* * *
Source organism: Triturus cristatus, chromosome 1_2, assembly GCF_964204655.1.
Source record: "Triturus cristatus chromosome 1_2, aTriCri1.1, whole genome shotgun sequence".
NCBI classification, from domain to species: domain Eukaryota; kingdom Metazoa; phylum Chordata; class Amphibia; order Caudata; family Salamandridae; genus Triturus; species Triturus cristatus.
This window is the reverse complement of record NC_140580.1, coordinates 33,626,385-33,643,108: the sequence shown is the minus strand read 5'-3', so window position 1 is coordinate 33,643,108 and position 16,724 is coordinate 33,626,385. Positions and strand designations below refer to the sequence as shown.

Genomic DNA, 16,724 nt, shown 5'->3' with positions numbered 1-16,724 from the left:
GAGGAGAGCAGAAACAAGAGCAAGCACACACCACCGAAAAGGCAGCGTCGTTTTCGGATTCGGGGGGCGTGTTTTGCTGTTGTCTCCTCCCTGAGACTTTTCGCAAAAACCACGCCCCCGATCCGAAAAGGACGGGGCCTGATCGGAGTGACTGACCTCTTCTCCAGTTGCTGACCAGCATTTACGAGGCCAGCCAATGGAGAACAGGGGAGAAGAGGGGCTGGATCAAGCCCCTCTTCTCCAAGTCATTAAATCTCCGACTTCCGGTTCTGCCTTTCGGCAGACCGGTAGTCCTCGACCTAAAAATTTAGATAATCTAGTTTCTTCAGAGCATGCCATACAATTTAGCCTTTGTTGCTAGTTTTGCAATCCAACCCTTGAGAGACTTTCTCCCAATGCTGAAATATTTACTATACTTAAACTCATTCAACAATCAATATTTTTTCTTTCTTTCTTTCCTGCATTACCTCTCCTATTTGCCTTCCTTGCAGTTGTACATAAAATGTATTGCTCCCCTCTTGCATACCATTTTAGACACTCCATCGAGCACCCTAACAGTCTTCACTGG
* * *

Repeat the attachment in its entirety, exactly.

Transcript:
Source organism: Triturus cristatus, chromosome 1_2, assembly GCF_964204655.1.
Source record: "Triturus cristatus chromosome 1_2, aTriCri1.1, whole genome shotgun sequence".
NCBI classification, from domain to species: domain Eukaryota; kingdom Metazoa; phylum Chordata; class Amphibia; order Caudata; family Salamandridae; genus Triturus; species Triturus cristatus.
This window is the reverse complement of record NC_140580.1, coordinates 33,626,385-33,643,108: the sequence shown is the minus strand read 5'-3', so window position 1 is coordinate 33,643,108 and position 16,724 is coordinate 33,626,385. Positions and strand designations below refer to the sequence as shown.

Genomic DNA, 16,724 nt, shown 5'->3' with positions numbered 1-16,724 from the left:
GAGGAGAGCAGAAACAAGAGCAAGCACACACCACCGAAAAGGCAGCGTCGTTTTCGGATTCGGGGGGCGTGTTTTGCTGTTGTCTCCTCCCTGAGACTTTTCGCAAAAACCACGCCCCCGATCCGAAAAGGACGGGGCCTGATCGGAGTGACTGACCTCTTCTCCAGTTGCTGACCAGCATTTACGAGGCCAGCCAATGGAGAACAGGGGAGAAGAGGGGCTGGATCAAGCCCCTCTTCTCCAAGTCATTAAATCTCCGACTTCCGGTTCTGCCTTTCGGCAGACCGGTAGTCCTCGACCTAAAAATTTAGATAATCTAGTTTCTTCAGAGCATGCCATACAATTTAGCCTTTGTTGCTAGTTTTGCAATCCAACCCTTGAGAGACTTTCTCCCAATGCTGAAATATTTACTATACTTAAACTCATTCAACAATCAATATTTTTTCTTTCTTTCTTTCCTGCATTACCTCTCCTATTTGCCTTCCTTGCAGTTGTACATAAAATGTATTGCTCCCCTCTTGCATACCATTTTAGACACTCCATCGAGCACCCTAACAGTCTTCACTGG